First off, here is the EDVA indictment that was unsealed this morning. As you can see, it is for a single count of computer hacking conspiracy. I think most people expected all kinds of different counts, up to and including espionage crimes. Those were not included, nor were the issues from the Vault 7 case, that easily could have been indicted on outside of any real First Amendment issues.
So, while the indictment could have encompassed far many more charges and issues, it does not and is just this one count.
Why is that important?
Because legal commentators like Jeff Toobin on CNN are having a field day noting that there may be more charges forthcoming. And Shimon Prokupecz of CNN reports DOJ is indeed going to seek “additional charges” against Assange. And why is that important? Because of the Rule of Specialty.
I noted this from almost the first second on Twitter, but few other than Ken White (aka Popehat) seem to have caught on to how this doctrine will come into play in the case of Assange. It is a real issue, though we do not know how it will play out at this early stage of the extradition process.
The Doctrine of Specialty is a principle of International law that is included in most extradition treaties, whereby a person who is extradited to a country to stand trial for certain criminal offenses may be tried only for those offenses and not for any other pre-extradition offenses. Long ago and far away I argued this successfully, but that was in relation to the treaty between the US and Mexico. The Assange case obviously involves a different treaty, the US/UK Extradition treaty of 2003.
So, what does the United States of America and the United Kingdom of Great Britain and Northern Ireland Treaty of 2003 provide? Well, that is contained in Article 18, which reads as follows:
Rule of Specialty
1. A person extradited under this Treaty may not be detained, tried, or punished in the Requesting State except for:
(a) any offense for which extradition was granted, or a differently denominated offense based on the same facts as the offense on which extradition was granted, provided such offense is extraditable, or is a lesser included offense;
(b) any offense committed after the extradition of the person; or
(c) any offense for which the executive authority of the Requested State waives the rule of specialty and thereby consents to the person’s detention, trial, or punishment. For the purpose ofthis subparagraph:
(i) the executive authority of the Requested State may require the submission of the documentation called for in Article 8; and
(ii) the person extradited may be detained by the Requesting State for 90 days, or for such longer period of time as the Requested State may authorize, while the request for consent is being processed.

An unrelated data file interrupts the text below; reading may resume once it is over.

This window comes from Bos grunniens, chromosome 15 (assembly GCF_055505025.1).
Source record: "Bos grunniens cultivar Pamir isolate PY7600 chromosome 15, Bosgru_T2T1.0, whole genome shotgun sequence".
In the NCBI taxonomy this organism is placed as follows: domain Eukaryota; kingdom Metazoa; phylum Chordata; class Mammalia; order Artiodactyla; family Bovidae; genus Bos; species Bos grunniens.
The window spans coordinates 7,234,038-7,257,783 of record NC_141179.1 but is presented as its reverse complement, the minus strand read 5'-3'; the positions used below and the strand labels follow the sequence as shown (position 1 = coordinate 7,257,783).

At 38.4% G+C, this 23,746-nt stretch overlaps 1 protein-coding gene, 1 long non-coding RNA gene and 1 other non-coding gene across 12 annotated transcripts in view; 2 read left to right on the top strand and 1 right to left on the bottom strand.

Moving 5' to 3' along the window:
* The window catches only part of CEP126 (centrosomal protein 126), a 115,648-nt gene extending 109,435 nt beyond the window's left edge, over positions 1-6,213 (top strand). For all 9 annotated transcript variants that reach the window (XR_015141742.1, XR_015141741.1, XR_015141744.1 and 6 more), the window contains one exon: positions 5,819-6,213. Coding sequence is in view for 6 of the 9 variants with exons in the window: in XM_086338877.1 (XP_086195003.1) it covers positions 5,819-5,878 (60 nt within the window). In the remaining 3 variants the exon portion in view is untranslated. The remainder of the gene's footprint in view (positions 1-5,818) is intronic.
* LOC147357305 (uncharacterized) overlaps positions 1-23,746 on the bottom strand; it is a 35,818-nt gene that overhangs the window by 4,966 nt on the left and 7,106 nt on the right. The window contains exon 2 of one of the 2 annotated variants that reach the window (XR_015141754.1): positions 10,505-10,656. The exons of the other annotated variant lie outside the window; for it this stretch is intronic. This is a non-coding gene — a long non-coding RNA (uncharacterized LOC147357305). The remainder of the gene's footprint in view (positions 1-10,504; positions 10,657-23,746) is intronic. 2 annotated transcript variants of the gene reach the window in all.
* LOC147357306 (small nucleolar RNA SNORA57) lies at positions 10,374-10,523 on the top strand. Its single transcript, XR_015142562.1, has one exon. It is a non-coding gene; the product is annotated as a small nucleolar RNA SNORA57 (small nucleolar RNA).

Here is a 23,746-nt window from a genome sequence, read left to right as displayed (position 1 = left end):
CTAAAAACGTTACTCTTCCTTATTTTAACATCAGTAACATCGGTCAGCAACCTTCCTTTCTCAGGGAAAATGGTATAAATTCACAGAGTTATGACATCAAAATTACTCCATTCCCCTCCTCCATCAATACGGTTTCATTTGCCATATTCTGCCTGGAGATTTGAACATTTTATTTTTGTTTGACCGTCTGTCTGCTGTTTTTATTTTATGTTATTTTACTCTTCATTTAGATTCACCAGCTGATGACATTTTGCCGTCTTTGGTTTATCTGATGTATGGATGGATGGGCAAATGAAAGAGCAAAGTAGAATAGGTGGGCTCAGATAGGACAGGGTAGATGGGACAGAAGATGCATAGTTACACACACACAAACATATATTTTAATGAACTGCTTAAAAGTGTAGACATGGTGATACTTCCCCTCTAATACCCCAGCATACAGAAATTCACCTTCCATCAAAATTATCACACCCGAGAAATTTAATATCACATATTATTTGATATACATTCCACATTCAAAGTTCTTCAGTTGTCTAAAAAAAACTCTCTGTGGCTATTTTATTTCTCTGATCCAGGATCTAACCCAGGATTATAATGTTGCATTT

2. A person extradited under this Treaty may not be the subject of onward extradition or surrender for any offense committed prior to extradition to the Requesting State unless the Requested State consents.
3. Paragraphs 1 and 2 of this Article shall not prevent the detention, trial, or punishment of an extradited person, or the extradition of the person to a third State, if the person:
(a) leaves the territory ofthe Requesting State after extradition and voluntarily returns to it; or
(b) does not leave the territory ofthe Requesting State within 20 days of the day on which that person is free to leave.
4. I f the person sought waives extradition pursuant to Article 17, the specialty provisions in this Article shall not apply.
It is early, but Assange has specifically NOT waived extradition, and I do not expect that will change. In fact, he would be nuts to waive it. But look out for the US requesting the UK to waive the issue pursuant to Article 18(1)(c). I have no idea how the UK would treat such a request (nor whether it may have already been made). But give the UK credit, they take extradition conditions seriously and will not extradite where the death penalty is in play. [..]
Now, frankly, I think the US, through the DOJ, would have no problem whatsoever stipulating that the death penalty is off the table for Assange. It is almost a given.
The real question is what becomes of the Assange case in light of the Rule of Specialty. Suppose any superseding indictment does not go into charges outside of the “computer offenses” specified in the current indictment, but seeks to add additional computer offenses in an attempt to increase the sentencing range? Does that violate the spirit of the Rule of Specialty?
There is a lot we simply do not know yet. But this doctrine, and how the US proceeds in light of it, needs to be watched closely as the Assange extradition matter proceeds, both in the UK, and once he is remanded to US custody.
The other question that has been raised was the hacking of the DNC e-mails and Assange’s connection to the Russian interference with the 20106 election, as well as, his association with Trump’s associates.
As Rachel says, watch this space.